In the news
But in the last week or so, I've been paying very close attention to the crisis unfolding in the Middle East...so much so, that I barely have had a chance to process Bush's veto last week of the bill that would give more funding to embryonic stem cell research. I'm just now catching up on the news item. And reading about the veto, and the politics leading up to it, just makes me compelety pissed.
You might like the President. You might respect him, think he's doing a decent job. I don't, and not only because I disagree with his foreign policy. I can not tolerate his stance on this stem cell issue. It is just mind-blowing to me, as someone living with Type 1 diabetes, that any human being is standing in the way of supporting research that will ultimately save millions, millions, millions of lives.
I don't know about you, but I want the Type 1 cure to come soon, and I know that researchers are really close, and I know that those stem cells could help them out. And this is all selfish, yes, for my own benefit--but I also speak this way because as someone living with Type 1, I feel like I have a sense of empathy and urgency for anyone living with a chronic illness.
I understand the President's perspective that the 5-day-old embryos have the potential to become human lives (or maybe he considers that they are lives); but a recent poll by USA Today shows that 61% of American disagree with this idea. Who is representing us? The majority of Americans want to save the lives of people suffering from chronic illnesses. Which, by the way, will help people all over the world. Woudln't it be awesome for an American scienetist to cure alzheimers or diabetes?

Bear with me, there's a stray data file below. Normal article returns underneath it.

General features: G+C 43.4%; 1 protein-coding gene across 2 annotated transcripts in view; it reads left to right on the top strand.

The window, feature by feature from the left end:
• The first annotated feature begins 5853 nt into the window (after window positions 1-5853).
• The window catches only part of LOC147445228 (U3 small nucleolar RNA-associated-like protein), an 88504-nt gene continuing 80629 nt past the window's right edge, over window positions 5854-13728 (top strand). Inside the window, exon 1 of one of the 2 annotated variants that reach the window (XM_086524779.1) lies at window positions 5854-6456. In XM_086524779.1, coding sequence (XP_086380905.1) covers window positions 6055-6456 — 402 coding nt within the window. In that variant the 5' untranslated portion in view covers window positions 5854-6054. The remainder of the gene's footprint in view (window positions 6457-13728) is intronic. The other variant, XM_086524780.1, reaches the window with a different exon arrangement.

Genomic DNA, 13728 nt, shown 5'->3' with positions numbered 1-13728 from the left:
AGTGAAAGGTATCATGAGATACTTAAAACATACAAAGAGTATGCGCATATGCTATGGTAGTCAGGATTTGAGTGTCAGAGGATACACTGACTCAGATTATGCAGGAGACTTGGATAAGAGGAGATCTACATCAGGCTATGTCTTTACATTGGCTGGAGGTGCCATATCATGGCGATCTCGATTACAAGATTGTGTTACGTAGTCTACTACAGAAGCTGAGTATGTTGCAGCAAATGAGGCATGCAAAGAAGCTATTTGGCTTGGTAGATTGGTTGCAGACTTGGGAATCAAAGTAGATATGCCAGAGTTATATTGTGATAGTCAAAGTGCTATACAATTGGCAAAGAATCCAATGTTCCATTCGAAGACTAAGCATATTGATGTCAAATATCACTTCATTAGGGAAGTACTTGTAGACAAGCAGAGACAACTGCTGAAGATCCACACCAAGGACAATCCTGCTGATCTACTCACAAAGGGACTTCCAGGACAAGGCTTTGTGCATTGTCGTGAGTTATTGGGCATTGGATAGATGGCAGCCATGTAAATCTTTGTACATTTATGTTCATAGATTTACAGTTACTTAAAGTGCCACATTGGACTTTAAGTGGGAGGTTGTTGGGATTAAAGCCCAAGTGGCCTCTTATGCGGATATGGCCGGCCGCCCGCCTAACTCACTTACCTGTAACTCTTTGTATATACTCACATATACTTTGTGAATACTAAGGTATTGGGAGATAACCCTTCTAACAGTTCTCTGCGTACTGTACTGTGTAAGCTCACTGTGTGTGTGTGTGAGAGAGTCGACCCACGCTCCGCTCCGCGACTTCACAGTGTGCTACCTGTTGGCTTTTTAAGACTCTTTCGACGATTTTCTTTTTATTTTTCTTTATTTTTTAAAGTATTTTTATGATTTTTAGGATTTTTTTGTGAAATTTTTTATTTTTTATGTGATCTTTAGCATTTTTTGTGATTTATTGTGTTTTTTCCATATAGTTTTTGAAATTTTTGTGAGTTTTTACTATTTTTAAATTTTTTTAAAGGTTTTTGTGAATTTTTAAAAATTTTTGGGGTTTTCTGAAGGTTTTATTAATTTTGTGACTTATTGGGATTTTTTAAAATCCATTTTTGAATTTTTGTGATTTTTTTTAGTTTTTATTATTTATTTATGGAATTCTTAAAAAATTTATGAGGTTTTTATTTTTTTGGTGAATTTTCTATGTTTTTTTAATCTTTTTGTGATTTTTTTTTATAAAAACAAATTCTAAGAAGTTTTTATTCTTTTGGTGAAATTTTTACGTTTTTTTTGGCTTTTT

On a more uplifting note, here's a news item that hasn't gotten much press:
World-class aviator and diabetes patient advocate Douglas Cairns has recently flown his plane to Orlando as part of a national tour to help raise awareness of diabetes and to inspire the 20 million Americans living with diabetes to take control of their condition.
In 1989, Douglas, then a Royal Air Force (RAF) pilot in the UK, was no longer permitted to fly fast-jets after being diagnosed with type 1 diabetes. But now his determination and love for flying has inspired him to prove that diabetes need not limit the scope of people's dreams and ambitions.
Learn more about his flight at http://www.diabetesworldflight.com/index.html